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A Ray Of Sunshine

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From so many of our posts, it seems that so many of us view the world through "a glass darkly" or through dark clouds. To me it is good to see a ray of sunshine occasionally. I saw one a couple of Sundays ago.

We have a young man in our ward who is devlopmentally handicapped. He is viewed by some as a nuisance because he will grab onto your hand and pelt you with incessant questions. However, this young man is struggling against trmendous odds. He has learned how to be reliable and hold down a public job. He has even obtained his driver's license and owns his own automobile, which is amazing in its own right, if you know much about this young man.

He has been ordained a priest for some time, but until about two weeks ago, had never blessed the Sacrament. His reading skills are minimal and his speech skills not much better. But he wanted to bless the Sacrament. An he was given that opportunity. His speech was slow and halting, and some of the words unintelligible, but he persvered through. In normal circumstances, the Bishop would have had the prayer repeated. In this case, the spirit prevailed over the letter, and the prayer was accepted. I offered my own sincere amen to his.

Of course Fred went about the chapel and foyer afterwards asking everyone if they heard him. I assured him that indeed I had heard him and that he had done a wonderful job. And yes, he had.


Thank You for this...

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We had a young man in our last ward who was physically and mentally disabled to the point he had to have a full time caregiver, a very sweet and caring young man who very much desired to go on a mission, not something that was possible at the time so the bishop and others arranged for him to go on a daytime service mission where he worked on collecting info of some sort and putting it into a database (at the local LDS Social Services). His caregiver probably did the majority of the work, but it didn't matter to anyone involved; the young man was the motivating spirit behind the work so it was obvious to everyone that it was his mission and he had every right to be proud of what he was accomplishing....and he certainly enjoyed sharing that spirit of missionary work with anyone who would listen.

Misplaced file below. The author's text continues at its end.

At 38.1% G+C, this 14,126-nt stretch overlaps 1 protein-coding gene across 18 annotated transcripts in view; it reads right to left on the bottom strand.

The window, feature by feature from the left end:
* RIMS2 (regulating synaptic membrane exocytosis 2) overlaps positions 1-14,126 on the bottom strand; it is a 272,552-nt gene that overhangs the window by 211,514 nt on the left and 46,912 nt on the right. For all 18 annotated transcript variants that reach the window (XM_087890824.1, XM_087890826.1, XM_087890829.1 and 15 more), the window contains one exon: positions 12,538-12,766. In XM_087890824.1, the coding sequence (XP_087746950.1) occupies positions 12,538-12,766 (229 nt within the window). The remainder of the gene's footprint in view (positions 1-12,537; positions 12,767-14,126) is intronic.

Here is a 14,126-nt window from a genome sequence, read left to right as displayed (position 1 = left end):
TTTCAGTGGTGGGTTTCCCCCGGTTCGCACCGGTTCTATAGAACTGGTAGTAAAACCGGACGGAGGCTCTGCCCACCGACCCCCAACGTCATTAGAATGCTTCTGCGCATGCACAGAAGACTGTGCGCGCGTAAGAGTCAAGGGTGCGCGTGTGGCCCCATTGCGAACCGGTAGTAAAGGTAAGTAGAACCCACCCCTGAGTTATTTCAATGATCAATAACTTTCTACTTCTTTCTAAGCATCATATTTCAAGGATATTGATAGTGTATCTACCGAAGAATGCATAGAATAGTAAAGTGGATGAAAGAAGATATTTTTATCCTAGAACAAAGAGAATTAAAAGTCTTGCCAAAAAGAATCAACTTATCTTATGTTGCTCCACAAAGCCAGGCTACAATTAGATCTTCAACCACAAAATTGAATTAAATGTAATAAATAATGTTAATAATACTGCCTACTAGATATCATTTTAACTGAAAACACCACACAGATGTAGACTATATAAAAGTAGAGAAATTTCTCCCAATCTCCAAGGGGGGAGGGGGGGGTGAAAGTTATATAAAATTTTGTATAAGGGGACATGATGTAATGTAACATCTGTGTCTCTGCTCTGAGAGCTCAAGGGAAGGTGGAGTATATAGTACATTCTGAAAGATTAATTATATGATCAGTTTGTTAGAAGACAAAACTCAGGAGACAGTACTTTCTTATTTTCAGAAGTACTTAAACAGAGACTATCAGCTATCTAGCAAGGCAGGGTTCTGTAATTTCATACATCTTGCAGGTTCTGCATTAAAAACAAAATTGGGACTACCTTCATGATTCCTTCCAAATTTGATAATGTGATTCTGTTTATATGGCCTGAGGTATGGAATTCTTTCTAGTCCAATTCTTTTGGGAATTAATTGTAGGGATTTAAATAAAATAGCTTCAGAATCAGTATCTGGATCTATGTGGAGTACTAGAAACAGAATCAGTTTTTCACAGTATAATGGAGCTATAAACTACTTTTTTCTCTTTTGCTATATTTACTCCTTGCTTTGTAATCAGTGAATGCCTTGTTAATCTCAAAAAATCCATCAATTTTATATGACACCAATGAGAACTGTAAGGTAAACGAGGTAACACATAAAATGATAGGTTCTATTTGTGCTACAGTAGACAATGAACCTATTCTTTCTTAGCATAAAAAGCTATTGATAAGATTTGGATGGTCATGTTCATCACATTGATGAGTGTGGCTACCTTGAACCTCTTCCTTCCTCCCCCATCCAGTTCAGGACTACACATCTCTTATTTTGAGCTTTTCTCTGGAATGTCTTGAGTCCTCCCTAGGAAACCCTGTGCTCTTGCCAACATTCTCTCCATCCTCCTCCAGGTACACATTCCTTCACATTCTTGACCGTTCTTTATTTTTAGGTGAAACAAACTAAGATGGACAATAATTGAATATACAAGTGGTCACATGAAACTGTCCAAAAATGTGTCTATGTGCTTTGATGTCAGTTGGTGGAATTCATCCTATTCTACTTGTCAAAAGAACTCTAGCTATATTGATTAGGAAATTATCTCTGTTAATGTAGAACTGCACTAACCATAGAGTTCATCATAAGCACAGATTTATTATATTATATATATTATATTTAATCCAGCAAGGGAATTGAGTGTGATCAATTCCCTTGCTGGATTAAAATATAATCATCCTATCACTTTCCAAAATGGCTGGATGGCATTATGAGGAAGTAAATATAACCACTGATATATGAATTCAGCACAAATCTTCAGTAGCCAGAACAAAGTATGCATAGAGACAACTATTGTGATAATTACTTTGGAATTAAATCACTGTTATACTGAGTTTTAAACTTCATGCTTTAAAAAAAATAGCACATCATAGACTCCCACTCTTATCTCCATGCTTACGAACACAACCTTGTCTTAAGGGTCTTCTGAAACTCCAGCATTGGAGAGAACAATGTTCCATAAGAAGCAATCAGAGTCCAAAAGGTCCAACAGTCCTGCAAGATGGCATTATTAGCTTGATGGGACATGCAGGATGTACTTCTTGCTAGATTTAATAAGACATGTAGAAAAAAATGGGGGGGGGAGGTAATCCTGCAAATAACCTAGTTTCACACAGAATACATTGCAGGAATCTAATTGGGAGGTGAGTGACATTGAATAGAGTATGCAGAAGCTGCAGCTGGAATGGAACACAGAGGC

Nowadays I believe this is something that is available on a wider basis which I think is a great idea, everyone should be able to serve in the work of the Lord if they have the desire even when that service actually creates more mundane work for others, the Gospel is not about getting things done in the most efficient and practical way, but about creating a community where all God's children are one in heart, mind and body, as inequal as they all may be.

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Just a few weeks ago we had a young man who I'm not sure is even a reader, who also required help, and in this instance our bishop went and knelt right beside him and whispered the words of the sacrament prayer in his ear which the young man still got a couple wrong, but it was a great spirit to see the bishop with him.

I've seen many things like this as far as helping young men do their deacon and priests work; young adult men who help an 11 year old boy, developmentally disabled, during class times so his mom doesn't have to do it, and can enjoy Relief Society; and a lovely down's syndrome woman, who I think is now about 30, but she was in young women's until she was about 24, and then after that she brings her barbies and coloring books to Relief Society, but she often gives the prayer, or stands in front to show reverence. And she always gives a powerful testimony almost every fast sunday, where she testifies frequently that she has seen Jesus Christ.

I believe her.

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... [T]he Gospel is not about getting things done in the most efficient and practical way, but about creating a community where all God's children are one in heart, mind and body, as inequal as they all may be. (Emphasis mine.)

Geez, if t'were, dya think any of us, developmentally challenged or not, would be involved?! ;):D (Personally, I doubt it!) And that's a very touching, very heartwarming story, Bro. Glenn. Thanks for sharing! :)

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